Folk, The Prologue

The Gwyllion were sleeping, but the forest they slept in was awake, awake, awake. Quiet noises, a hundred voices, sang a chorus in the dark.

Furry creatures on four paws moved among the leaves, sniffing and snuffling and huffing, noses to the ground, ears pricked to the sky. All the smaller woodland animals slept soundly in their dens and nests as crickets chirped their midnight lament. A round silver moon hung up among twinkling stars shone down upon the tall trees and the deep, dark soil. The winding creeks and the babbling brooks called softly to each other, water cascading like silk over river rocks smooth as glass. Branches fluttered gently as owls and crows and ravens made their perches in the pines, and a soft breeze made tree trunks creak and sway, and leaves flutter in the night.

The breeze carried along with it the scent of sickly sweet flowers and the faint, coppery odor of fresh blood.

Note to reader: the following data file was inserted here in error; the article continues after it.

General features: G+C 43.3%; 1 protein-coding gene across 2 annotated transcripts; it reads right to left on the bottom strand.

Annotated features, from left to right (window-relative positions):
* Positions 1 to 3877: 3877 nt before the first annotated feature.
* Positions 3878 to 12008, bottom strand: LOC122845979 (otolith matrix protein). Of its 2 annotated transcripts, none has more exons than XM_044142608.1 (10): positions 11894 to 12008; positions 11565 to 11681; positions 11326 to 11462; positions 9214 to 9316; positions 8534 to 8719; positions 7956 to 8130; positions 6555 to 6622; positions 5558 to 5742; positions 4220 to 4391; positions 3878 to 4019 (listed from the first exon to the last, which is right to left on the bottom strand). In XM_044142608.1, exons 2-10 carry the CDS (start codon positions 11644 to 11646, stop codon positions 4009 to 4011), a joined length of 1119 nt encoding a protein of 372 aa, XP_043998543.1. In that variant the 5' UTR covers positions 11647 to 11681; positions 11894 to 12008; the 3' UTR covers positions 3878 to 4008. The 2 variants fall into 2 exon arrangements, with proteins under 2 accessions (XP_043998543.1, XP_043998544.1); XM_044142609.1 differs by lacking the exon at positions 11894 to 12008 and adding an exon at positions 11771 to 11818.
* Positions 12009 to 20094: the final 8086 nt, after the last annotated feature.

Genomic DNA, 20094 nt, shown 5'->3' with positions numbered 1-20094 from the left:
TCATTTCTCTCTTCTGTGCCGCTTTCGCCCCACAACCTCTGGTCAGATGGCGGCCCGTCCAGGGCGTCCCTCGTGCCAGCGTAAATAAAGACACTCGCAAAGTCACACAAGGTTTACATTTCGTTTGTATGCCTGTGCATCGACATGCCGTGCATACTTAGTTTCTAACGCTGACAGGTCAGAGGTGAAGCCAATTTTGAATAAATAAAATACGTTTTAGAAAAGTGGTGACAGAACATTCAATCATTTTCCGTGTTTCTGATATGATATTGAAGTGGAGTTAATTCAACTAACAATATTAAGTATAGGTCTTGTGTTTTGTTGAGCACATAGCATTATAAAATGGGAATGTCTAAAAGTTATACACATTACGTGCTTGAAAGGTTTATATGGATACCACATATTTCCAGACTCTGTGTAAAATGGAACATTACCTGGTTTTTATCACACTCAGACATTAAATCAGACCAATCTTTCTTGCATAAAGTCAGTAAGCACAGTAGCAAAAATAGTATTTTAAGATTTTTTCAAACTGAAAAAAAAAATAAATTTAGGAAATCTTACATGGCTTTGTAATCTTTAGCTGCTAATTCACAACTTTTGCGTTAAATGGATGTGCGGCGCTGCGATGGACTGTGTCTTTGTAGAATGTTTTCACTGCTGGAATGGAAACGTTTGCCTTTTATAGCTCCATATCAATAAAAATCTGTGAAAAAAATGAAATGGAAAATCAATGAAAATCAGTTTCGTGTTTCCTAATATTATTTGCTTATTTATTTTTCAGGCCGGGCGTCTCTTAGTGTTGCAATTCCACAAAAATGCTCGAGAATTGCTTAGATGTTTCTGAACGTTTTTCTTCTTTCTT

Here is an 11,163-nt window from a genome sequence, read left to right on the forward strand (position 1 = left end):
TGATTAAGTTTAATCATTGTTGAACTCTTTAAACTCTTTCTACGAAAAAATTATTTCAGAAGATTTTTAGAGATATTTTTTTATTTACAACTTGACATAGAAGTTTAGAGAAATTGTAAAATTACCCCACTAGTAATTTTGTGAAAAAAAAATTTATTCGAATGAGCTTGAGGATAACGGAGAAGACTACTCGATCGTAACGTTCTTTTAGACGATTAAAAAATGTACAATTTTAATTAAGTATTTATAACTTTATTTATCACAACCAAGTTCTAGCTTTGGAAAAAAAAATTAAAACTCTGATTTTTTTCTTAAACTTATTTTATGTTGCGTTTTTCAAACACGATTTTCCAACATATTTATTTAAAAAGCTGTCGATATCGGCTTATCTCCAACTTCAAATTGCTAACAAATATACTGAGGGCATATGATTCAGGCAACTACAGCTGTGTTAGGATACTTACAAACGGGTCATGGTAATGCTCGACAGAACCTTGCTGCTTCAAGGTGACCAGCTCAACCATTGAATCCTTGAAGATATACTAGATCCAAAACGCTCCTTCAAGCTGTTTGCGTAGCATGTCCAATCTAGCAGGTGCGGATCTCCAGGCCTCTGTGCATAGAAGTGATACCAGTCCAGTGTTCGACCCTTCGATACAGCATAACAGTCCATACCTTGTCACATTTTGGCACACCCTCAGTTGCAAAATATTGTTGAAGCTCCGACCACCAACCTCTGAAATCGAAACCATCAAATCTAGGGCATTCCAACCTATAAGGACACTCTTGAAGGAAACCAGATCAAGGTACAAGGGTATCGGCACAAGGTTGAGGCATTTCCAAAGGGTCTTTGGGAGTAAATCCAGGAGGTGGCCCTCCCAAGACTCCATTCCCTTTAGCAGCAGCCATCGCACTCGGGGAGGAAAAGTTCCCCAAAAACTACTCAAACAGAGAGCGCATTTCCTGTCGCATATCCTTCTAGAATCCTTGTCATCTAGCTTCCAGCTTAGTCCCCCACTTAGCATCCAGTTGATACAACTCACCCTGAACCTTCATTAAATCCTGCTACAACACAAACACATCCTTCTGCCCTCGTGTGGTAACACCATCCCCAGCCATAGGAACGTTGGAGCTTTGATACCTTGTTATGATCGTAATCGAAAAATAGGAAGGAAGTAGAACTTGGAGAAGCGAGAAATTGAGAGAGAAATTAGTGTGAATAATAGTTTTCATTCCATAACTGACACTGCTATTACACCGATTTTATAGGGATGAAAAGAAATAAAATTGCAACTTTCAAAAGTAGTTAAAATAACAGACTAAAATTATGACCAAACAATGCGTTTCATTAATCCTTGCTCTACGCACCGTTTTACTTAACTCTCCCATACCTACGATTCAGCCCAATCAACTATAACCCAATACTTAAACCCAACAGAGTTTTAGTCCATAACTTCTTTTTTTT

At the edge of the forest, where the white-flowered field met the trees, a mist was rising, and an army was gathering.

Deep in the middle of the forest, where the trees were thickest, the kingdom called Foraois was fast asleep. But as the cloying scent of flowers and blood drifted through the woods and seeped through the kingdom’s borders, Gwyllion Queen Sorcha woke up with her heart pounding in her chest and sweat beading on her forehead.

“What is it, my lady?” Her guards burst into her chambers, having heard her cry out in her sleep. “Are you injured?”

When Sorcha had the breath to speak, she said gravely, “Gather the warriors. We must prepare for what is coming.”

The guards looked at each other, trepidation in their eyes. “What is coming, my lady?”

Sorcha closed her eyes.

“The end.”


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